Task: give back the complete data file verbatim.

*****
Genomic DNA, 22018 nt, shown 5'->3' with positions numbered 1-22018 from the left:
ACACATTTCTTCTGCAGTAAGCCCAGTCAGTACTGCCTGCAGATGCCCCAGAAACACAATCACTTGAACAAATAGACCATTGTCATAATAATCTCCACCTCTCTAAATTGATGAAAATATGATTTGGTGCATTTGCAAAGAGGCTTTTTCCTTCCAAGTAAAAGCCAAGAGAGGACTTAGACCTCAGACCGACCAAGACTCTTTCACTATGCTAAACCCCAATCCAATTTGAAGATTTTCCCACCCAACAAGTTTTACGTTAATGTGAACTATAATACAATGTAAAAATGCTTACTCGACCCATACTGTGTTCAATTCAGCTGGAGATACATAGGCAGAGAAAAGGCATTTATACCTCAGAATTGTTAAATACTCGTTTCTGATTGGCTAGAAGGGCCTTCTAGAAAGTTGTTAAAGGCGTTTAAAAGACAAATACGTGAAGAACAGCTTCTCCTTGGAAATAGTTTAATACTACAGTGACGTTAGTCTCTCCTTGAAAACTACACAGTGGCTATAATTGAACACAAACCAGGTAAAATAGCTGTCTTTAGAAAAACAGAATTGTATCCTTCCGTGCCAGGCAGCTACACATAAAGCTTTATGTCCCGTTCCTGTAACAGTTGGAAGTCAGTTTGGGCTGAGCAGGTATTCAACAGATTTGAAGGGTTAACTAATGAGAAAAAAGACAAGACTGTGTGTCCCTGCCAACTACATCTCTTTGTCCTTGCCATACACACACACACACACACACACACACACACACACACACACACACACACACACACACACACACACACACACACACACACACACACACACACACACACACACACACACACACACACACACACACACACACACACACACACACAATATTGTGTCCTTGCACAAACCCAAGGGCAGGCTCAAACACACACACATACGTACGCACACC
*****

Genomic DNA, 22018 nt, shown 5'->3' with positions numbered 1-22018 from the left:
ACACATTTCTTCTGCAGTAAGCCCAGTCAGTACTGCCTGCAGATGCCCCAGAAACACAATCACTTGAACAAATAGACCATTGTCATAATAATCTCCACCTCTCTAAATTGATGAAAATATGATTTGGTGCATTTGCAAAGAGGCTTTTTCCTTCCAAGTAAAAGCCAAGAGAGGACTTAGACCTCAGACCGACCAAGACTCTTTCACTATGCTAAACCCCAATCCAATTTGAAGATTTTCCCACCCAACAAGTTTTACGTTAATGTGAACTATAATACAATGTAAAAATGCTTACTCGACCCATACTGTGTTCAATTCAGCTGGAGATACATAGGCAGAGAAAAGGCATTTATACCTCAGAATTGTTAAATACTCGTTTCTGATTGGCTAGAAGGGCCTTCTAGAAAGTTGTTAAAGGCGTTTAAAAGACAAATACGTGAAGAACAGCTTCTCCTTGGAAATAGTTTAATACTACAGTGACGTTAGTCTCTCCTTGAAAACTACACAGTGGCTATAATTGAACACAAACCAGGTAAAATAGCTGTCTTTAGAAAAACAGAATTGTATCCTTCCGTGCCAGGCAGCTACACATAAAGCTTTATGTCCCGTTCCTGTAACAGTTGGAAGTCAGTTTGGGCTGAGCAGGTATTCAACAGATTTGAAGGGTTAACTAATGAGAAAAAAGACAAGACTGTGTGTCCCTGCCAACTACATCTCTTTGTCCTTGCCATACACACACACACACACACACACACACACACACACACACACACACACACACACACACACACACACACACACACACACACACACACACACACACACACACACACACACACACACACACACACACACACACACACACACACACAATATTGTGTCCTTGCACAAACCCAAGGGCAGGCTCAAACACACACACATACGTACGCACACC